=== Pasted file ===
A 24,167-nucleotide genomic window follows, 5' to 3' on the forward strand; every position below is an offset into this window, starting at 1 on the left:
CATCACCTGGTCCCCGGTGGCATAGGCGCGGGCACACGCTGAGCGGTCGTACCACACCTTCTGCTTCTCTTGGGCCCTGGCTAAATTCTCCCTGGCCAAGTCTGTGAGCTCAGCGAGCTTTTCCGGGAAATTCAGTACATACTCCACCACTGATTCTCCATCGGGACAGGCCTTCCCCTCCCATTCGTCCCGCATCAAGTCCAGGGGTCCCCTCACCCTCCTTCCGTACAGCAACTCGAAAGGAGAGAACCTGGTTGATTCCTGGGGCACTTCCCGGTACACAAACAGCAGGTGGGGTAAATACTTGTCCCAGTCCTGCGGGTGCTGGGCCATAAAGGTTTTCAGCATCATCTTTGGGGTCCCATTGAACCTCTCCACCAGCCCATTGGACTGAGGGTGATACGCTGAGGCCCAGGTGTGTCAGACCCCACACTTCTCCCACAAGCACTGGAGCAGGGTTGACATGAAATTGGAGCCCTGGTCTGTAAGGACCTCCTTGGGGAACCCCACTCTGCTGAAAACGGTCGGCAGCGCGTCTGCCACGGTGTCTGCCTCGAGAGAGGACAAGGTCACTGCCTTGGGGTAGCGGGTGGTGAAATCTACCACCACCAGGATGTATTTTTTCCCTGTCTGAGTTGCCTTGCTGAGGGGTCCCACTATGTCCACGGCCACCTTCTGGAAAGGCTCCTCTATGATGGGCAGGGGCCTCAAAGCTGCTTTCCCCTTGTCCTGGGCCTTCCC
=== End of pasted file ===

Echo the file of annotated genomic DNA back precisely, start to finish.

A 24,167-nucleotide genomic window follows, 5' to 3' on the forward strand; every position below is an offset into this window, starting at 1 on the left:
CATCACCTGGTCCCCGGTGGCATAGGCGCGGGCACACGCTGAGCGGTCGTACCACACCTTCTGCTTCTCTTGGGCCCTGGCTAAATTCTCCCTGGCCAAGTCTGTGAGCTCAGCGAGCTTTTCCGGGAAATTCAGTACATACTCCACCACTGATTCTCCATCGGGACAGGCCTTCCCCTCCCATTCGTCCCGCATCAAGTCCAGGGGTCCCCTCACCCTCCTTCCGTACAGCAACTCGAAAGGAGAGAACCTGGTTGATTCCTGGGGCACTTCCCGGTACACAAACAGCAGGTGGGGTAAATACTTGTCCCAGTCCTGCGGGTGCTGGGCCATAAAGGTTTTCAGCATCATCTTTGGGGTCCCATTGAACCTCTCCACCAGCCCATTGGACTGAGGGTGATACGCTGAGGCCCAGGTGTGTCAGACCCCACACTTCTCCCACAAGCACTGGAGCAGGGTTGACATGAAATTGGAGCCCTGGTCTGTAAGGACCTCCTTGGGGAACCCCACTCTGCTGAAAACGGTCGGCAGCGCGTCTGCCACGGTGTCTGCCTCGAGAGAGGACAAGGTCACTGCCTTGGGGTAGCGGGTGGTGAAATCTACCACCACCAGGATGTATTTTTTCCCTGTCTGAGTTGCCTTGCTGAGGGGTCCCACTATGTCCACGGCCACCTTCTGGAAAGGCTCCTCTATGATGGGCAGGGGCCTCAAAGCTGCTTTCCCCTTGTCCTGGGCCTTCCC